Few differences surface at Mono candidates meeting

October 1, 2014   ·   0 Comments

The town has about 8,000 residents but the meeting hall was barely half-full last Wednesday evening for Mono’s first meeting of candidates for the October 27 municipal election.

And by the end of the session it appeared that one reason for the low turnout at the Monora Pavilion was that everyone – candidates and audience alike – seemed reasonably satisfied with the work the town council has been doing.

Unlike other parts of Dufferin, Mono has never become littered with election signs, and the only one in evidence at the Pavilion was one of 10 Deputy Mayor Ken McGhee had purchased for use in case his challenger, Councillor Elaine Capes, opts to depart from the tradition. Ms. Capes is challenging Mr. McGhee for the office he has held since December 2009, following the resignation of David Baldwin.

Although he had then served nine years as a councillor at the time of his appointment, Mr. McGhee was returned by acclamation in 2010, so this is the first time he has been challenged for the position, which includes membership on Dufferin County Council.

Mono Mayor Laura Ryan having been returned by acclamation, voters will elect the deputy mayor and three councillors from among seven candidates.

Fred Nix is the only incumbent among the seven.

The others are Richard Clarke, Ralph Manktelow, Sharon Martin, Bob McCrea, Corinne Pollard and Karen Rosenbrock.

Under the format adopted for all eight candidates’ sessions, all questions the contestants faced had to be submitted in writing before the meeting go under way, and initially all were directed at the candidates for council, Ms. Capes and Mr. McGhee then fielding some directed mainly at the Council Council role.

Not surprisingly, most of the questions concerned aggregates, farmland and water, and the candidates’ responses showed far more consensus than disagreement, with general agreement that Mono should oppose expansion or deepening of the Craig Pit next door to the Orangeville Fairgrounds and an expected bid for a new pit south of Violet Hill.

Another area in which there was general agreement was the need for ultra-high-speed (UHS) Internet service employing fibre optic cable throughout the town as a vital part of 21st-Century infrastructure.

However, there was also near-unanimous agreement that the most Mono Council can do is campaign for action by senior levels of government, and particularly by Ottawa, with its regulatory power over communications generally and Internet servers like Rogers and Bell in particular.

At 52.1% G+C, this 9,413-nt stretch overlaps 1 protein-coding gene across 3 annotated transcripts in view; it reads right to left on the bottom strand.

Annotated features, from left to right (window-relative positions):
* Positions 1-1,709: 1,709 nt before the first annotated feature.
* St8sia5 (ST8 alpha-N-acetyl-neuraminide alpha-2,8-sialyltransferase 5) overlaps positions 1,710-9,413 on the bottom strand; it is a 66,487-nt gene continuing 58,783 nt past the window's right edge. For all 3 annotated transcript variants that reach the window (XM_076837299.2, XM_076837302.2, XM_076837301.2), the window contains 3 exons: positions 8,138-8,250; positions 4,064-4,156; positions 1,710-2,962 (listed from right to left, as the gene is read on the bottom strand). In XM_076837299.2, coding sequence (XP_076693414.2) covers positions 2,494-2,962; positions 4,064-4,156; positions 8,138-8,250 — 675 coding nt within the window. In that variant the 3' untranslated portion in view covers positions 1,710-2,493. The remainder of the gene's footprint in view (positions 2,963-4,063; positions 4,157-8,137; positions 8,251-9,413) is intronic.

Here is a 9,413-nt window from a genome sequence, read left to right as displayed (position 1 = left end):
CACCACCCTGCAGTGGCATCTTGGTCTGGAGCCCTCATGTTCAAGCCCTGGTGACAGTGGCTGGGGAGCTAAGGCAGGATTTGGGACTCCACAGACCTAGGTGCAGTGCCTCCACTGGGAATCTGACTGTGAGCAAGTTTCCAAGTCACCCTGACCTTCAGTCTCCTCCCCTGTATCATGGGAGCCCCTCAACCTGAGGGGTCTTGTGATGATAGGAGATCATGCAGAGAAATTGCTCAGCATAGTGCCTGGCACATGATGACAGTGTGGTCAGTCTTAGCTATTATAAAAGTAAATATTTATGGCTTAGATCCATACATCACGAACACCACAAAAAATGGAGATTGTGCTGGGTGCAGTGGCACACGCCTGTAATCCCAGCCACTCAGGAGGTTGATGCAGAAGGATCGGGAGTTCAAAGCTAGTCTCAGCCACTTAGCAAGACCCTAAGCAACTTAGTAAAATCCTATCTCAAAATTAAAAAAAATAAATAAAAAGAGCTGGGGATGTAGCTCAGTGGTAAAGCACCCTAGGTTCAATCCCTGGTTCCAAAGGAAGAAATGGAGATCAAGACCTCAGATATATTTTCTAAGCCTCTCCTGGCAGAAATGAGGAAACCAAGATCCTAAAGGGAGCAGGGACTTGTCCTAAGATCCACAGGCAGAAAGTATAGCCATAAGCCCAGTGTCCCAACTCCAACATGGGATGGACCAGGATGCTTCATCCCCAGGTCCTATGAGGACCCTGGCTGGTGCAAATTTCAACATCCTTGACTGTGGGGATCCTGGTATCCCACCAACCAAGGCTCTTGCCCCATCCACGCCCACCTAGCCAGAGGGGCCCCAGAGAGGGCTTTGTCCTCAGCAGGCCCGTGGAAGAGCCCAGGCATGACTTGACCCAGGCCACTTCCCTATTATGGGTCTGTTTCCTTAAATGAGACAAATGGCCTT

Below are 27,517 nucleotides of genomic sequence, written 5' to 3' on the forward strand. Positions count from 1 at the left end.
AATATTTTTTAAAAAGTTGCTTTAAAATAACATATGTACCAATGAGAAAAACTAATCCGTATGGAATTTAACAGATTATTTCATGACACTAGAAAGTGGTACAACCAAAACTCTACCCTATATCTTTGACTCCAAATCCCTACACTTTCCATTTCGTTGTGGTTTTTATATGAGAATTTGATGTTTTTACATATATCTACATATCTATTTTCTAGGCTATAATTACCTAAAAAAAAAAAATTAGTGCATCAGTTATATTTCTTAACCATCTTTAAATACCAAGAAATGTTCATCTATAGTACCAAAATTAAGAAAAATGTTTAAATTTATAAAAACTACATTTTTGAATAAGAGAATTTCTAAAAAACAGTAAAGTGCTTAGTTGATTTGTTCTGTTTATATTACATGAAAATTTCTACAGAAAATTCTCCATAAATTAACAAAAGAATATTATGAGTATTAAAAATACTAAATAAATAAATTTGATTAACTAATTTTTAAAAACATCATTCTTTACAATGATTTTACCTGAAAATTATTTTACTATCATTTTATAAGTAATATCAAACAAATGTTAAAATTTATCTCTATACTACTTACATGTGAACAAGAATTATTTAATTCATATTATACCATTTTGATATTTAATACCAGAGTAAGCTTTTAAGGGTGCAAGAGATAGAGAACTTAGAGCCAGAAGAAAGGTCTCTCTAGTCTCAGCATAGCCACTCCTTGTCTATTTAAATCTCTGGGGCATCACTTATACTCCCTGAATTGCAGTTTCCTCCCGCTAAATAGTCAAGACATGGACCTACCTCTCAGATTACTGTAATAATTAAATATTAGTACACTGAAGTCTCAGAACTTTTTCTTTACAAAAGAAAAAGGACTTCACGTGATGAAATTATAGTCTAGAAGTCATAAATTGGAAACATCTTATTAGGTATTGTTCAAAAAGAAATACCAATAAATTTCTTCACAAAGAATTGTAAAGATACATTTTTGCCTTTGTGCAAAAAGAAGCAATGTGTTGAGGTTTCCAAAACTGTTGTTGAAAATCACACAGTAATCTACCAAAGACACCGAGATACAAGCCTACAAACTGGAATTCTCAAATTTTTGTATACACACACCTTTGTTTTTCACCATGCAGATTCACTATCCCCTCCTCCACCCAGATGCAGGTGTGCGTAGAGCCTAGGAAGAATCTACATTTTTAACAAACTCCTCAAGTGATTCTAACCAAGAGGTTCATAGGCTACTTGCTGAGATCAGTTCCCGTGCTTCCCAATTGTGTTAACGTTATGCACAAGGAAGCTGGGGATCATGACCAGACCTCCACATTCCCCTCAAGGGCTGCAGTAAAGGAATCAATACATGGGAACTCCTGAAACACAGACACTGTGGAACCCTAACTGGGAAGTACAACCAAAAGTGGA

The meeting heard that as matters stand, Mono residents with home businesses that rely heavily on the Internet have been advised it would cost them $15,000 to $20,000 to have fibre optic cable laid to their residences.

Deputy Mayor McGhee summed up the consensus among the other candidates when he observed that without action by the federal government, Mono residents would face a “multi-tiered” future with UHS available only to the town’s wealthiest.

Earlier, all candidates appeared to agree that Mono itself ought not try to finance the huge costs involved in blanket provision of MHS by imposing higher property taxes.

Yet another area of consensus was on the question of whether Mono should have more paved local roads.

Not one candidate favoured departing from the town’s current policy of not paving any roads until traffic volumes  made maintenance costs prohibitive.

Several candidates suggested the only problem with the town’s gravel roads tends to be dust, while they tend to keep traffic speeds lower and encourage horse-riding.

Among the candidates’ two-minute closing statements was Mr. McCrea’s observation that in a community where nearly half the residents live in urban areas he is the only candidate who resides in a subdivision and thus, if elected, would be the only non-rural member of council.

As the meeting wound up, one thing became clear: no matter who wins the election, Mono Council will stay on its present course.

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